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The Working Forest

Socio-economic impacts from invasive species are also experienced in the forest industry. Social impacts within the forest industry itself can arise from a reduction in income for forestry workers who rely on stable and high wood supplies. Ontario’s forest industry is responsible for over 200,000 jobs across the province (OMNDMF 2011) (Ontario’s Biodiversity Strategy (MNR, 2011)), and the future of these jobs is uncertain as timber resources are threatened by invasive species.

The greatest direct economic impact of forest pest outbreaks is felt by the forestry sector, through reduced wood supply or through reduced wood quality. This can greatly lower revenues for forest companies due to reduced harvest levels, impacting the economic strength of the sector (NRCan, 2014). Pimental et al. (2005) estimate that $2.1 billion worth of forest products is lost each year to invasive species in the United States. Canada’s annual timber losses due to invasives are estimated at 61 million m3 which is equivalent to $720 million in losses (Canadian Action Plan for Invasive Alien Terrestrial Plant and Plant Pests (CFIA, September, 2004).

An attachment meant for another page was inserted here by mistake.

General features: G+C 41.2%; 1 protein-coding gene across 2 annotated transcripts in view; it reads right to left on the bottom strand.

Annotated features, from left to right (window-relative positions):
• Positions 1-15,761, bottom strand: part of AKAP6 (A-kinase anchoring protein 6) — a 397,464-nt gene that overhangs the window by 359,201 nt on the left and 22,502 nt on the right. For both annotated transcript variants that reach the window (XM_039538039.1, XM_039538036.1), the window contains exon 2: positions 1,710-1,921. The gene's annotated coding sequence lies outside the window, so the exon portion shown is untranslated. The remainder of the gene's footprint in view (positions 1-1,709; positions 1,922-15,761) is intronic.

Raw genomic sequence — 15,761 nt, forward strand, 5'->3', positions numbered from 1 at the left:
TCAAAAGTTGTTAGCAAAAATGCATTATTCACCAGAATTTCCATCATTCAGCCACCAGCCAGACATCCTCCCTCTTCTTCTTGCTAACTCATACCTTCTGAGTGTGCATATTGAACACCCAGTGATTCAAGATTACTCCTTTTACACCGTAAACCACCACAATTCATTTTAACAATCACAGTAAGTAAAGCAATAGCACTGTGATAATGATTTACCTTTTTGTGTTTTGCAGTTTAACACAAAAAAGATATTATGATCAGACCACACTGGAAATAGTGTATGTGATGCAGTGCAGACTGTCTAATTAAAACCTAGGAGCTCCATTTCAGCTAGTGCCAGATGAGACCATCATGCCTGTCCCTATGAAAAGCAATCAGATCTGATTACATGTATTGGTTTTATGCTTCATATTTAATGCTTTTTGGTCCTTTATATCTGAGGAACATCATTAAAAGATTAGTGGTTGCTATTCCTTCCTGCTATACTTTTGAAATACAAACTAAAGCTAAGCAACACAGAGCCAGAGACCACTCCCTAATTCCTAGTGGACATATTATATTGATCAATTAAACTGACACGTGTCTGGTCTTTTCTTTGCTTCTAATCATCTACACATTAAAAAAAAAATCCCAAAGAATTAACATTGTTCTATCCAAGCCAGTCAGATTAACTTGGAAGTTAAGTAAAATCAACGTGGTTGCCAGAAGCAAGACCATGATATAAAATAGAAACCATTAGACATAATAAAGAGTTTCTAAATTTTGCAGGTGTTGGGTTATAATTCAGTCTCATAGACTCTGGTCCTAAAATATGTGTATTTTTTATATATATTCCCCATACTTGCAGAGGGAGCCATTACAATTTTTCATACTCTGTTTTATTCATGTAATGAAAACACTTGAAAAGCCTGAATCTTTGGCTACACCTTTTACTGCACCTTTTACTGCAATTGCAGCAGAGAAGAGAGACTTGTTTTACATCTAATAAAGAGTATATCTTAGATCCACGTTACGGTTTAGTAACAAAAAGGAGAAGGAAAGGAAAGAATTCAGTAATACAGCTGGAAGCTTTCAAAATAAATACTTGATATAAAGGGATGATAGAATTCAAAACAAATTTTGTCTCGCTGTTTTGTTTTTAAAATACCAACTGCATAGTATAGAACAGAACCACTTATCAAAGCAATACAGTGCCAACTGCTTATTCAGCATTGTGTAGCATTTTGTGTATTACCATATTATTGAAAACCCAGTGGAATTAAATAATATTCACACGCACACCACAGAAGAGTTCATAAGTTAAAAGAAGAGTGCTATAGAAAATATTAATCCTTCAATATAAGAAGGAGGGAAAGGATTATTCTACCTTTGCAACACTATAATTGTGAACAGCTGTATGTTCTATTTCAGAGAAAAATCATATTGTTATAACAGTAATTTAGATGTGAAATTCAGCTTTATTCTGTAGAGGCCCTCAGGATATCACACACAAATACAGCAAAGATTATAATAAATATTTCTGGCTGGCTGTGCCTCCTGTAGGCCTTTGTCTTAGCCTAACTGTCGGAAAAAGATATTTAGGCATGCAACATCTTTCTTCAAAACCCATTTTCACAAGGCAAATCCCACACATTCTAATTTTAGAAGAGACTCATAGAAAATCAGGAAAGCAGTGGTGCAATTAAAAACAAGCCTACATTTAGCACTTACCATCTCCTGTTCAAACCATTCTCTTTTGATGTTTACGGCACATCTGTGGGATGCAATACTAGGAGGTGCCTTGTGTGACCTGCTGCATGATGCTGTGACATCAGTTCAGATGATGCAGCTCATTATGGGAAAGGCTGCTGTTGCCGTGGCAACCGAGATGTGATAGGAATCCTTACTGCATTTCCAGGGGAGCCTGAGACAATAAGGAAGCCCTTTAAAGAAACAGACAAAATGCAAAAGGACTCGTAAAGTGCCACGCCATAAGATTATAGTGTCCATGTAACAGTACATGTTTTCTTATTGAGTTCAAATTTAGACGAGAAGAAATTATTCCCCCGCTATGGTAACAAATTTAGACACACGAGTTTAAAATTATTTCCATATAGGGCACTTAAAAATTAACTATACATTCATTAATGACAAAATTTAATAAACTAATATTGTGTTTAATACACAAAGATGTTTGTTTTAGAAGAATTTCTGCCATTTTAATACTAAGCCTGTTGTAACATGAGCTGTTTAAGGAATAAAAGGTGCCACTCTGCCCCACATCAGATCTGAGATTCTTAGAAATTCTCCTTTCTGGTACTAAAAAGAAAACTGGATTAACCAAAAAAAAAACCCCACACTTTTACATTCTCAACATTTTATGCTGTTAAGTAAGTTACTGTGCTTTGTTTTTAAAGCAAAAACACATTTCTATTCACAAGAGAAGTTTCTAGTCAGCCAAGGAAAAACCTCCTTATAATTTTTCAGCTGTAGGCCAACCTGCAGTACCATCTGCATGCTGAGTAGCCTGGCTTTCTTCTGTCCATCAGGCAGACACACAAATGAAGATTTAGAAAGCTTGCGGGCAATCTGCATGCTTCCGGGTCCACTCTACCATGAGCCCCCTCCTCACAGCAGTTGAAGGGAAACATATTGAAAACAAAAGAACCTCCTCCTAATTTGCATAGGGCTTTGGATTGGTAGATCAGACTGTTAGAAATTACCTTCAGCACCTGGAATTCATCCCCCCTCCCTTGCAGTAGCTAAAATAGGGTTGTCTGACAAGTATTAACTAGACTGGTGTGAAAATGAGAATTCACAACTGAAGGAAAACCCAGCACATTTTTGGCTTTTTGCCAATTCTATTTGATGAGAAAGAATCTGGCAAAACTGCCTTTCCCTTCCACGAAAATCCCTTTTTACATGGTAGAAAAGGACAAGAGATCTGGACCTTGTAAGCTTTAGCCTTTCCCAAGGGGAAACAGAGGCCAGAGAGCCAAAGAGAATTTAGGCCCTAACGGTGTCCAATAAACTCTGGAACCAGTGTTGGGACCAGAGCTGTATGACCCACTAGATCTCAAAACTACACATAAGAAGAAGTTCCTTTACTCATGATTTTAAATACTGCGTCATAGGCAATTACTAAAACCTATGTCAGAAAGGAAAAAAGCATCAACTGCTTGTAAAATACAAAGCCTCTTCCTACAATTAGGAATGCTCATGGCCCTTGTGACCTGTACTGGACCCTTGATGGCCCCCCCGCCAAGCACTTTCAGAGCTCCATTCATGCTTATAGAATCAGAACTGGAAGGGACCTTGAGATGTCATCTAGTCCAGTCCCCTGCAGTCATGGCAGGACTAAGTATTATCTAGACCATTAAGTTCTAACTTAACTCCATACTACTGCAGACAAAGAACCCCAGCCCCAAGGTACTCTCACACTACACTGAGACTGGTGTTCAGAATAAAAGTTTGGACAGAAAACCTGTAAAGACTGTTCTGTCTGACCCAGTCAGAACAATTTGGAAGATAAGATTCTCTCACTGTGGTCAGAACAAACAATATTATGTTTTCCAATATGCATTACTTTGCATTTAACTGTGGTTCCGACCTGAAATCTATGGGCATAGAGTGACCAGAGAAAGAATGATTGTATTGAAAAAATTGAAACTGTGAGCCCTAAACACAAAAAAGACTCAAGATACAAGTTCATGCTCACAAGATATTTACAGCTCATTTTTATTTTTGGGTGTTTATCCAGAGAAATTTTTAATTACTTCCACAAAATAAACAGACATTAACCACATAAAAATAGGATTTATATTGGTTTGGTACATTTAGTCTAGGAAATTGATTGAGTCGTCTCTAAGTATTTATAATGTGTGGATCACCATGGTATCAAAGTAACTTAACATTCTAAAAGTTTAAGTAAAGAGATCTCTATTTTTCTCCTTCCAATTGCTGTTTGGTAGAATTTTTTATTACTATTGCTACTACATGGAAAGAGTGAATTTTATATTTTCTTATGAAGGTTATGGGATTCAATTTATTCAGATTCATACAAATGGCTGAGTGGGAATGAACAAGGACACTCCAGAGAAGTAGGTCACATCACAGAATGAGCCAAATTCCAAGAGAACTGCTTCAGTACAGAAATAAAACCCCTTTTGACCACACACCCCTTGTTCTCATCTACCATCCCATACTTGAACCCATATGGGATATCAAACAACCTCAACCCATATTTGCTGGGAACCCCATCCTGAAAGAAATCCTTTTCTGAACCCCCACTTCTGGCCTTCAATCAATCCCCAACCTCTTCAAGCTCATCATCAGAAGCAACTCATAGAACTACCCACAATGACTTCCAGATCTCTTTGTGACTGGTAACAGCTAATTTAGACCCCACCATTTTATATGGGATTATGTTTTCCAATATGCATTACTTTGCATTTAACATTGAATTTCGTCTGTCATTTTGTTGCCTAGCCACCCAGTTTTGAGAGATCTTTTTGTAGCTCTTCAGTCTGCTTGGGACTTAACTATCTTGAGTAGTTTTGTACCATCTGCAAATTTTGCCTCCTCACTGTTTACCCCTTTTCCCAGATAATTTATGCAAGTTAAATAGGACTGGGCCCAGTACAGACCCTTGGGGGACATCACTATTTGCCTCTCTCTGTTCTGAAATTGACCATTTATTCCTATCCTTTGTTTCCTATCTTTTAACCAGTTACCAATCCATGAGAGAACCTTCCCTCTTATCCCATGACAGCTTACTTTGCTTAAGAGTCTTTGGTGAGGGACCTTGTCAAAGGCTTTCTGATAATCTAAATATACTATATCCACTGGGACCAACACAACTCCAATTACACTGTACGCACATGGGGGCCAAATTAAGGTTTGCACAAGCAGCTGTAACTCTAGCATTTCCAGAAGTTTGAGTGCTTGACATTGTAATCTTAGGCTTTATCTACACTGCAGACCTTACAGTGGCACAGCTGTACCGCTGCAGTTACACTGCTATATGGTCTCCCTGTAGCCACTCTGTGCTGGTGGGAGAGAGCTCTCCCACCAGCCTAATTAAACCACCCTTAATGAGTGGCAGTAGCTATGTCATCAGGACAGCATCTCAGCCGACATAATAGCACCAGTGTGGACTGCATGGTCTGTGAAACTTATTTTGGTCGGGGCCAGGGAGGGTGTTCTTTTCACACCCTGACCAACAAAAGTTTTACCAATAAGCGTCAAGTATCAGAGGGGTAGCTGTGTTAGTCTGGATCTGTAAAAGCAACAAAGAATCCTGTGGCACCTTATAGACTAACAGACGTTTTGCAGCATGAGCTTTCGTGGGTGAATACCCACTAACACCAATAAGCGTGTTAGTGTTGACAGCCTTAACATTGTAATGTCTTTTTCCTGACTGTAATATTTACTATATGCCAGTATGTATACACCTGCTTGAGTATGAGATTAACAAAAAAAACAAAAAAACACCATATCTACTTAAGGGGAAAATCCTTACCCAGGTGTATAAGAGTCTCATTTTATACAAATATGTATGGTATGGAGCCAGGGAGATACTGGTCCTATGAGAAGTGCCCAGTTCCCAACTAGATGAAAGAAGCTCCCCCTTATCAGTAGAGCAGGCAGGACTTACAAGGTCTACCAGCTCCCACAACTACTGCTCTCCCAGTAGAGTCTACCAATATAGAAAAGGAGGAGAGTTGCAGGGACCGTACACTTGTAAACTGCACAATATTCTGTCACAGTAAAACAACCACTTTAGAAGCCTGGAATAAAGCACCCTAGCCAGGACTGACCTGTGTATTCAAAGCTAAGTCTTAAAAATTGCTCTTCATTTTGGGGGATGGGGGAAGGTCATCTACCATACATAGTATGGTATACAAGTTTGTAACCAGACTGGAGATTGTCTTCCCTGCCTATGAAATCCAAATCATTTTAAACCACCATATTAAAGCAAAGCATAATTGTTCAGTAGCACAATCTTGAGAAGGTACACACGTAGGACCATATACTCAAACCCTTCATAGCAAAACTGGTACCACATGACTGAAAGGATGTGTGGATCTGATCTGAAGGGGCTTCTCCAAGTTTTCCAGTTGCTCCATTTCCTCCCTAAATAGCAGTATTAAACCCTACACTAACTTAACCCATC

There is special concern over the potential Asian longhorn beetle outbreak. This beetle attacks a wide range of hardwood trees and poses a threat to the hardwood products and maple syrup industries, whose products were valued in 1997 at $480 million and $130 million respectively (An Invasive Alien Species Strategy for Canada, 2004). 

Image: USDA Forest Service Forest Operation Research, USDA Forest Service, Bugwood.org